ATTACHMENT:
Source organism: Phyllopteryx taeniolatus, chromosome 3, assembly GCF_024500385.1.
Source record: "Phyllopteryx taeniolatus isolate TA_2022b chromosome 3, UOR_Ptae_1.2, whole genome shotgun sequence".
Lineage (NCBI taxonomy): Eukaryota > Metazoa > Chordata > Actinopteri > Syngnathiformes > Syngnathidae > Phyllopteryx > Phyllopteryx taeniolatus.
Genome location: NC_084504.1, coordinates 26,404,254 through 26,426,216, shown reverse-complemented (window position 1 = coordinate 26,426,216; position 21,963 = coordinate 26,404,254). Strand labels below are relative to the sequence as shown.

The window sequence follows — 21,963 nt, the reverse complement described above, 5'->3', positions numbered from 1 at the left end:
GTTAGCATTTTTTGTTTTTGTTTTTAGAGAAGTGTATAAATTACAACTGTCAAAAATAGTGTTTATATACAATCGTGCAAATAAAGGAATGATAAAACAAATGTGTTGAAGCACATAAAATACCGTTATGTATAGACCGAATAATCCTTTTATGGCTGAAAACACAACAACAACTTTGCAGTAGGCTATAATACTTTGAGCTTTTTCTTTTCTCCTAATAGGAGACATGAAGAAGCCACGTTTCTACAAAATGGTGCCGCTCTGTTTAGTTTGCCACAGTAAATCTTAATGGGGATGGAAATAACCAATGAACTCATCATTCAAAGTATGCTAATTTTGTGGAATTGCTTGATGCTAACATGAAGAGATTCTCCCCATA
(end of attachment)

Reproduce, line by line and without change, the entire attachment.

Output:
Source organism: Phyllopteryx taeniolatus, chromosome 3, assembly GCF_024500385.1.
Source record: "Phyllopteryx taeniolatus isolate TA_2022b chromosome 3, UOR_Ptae_1.2, whole genome shotgun sequence".
Lineage (NCBI taxonomy): Eukaryota > Metazoa > Chordata > Actinopteri > Syngnathiformes > Syngnathidae > Phyllopteryx > Phyllopteryx taeniolatus.
Genome location: NC_084504.1, coordinates 26,404,254 through 26,426,216, shown reverse-complemented (window position 1 = coordinate 26,426,216; position 21,963 = coordinate 26,404,254). Strand labels below are relative to the sequence as shown.

The window sequence follows — 21,963 nt, the reverse complement described above, 5'->3', positions numbered from 1 at the left end:
GTTAGCATTTTTTGTTTTTGTTTTTAGAGAAGTGTATAAATTACAACTGTCAAAAATAGTGTTTATATACAATCGTGCAAATAAAGGAATGATAAAACAAATGTGTTGAAGCACATAAAATACCGTTATGTATAGACCGAATAATCCTTTTATGGCTGAAAACACAACAACAACTTTGCAGTAGGCTATAATACTTTGAGCTTTTTCTTTTCTCCTAATAGGAGACATGAAGAAGCCACGTTTCTACAAAATGGTGCCGCTCTGTTTAGTTTGCCACAGTAAATCTTAATGGGGATGGAAATAACCAATGAACTCATCATTCAAAGTATGCTAATTTTGTGGAATTGCTTGATGCTAACATGAAGAGATTCTCCCCATA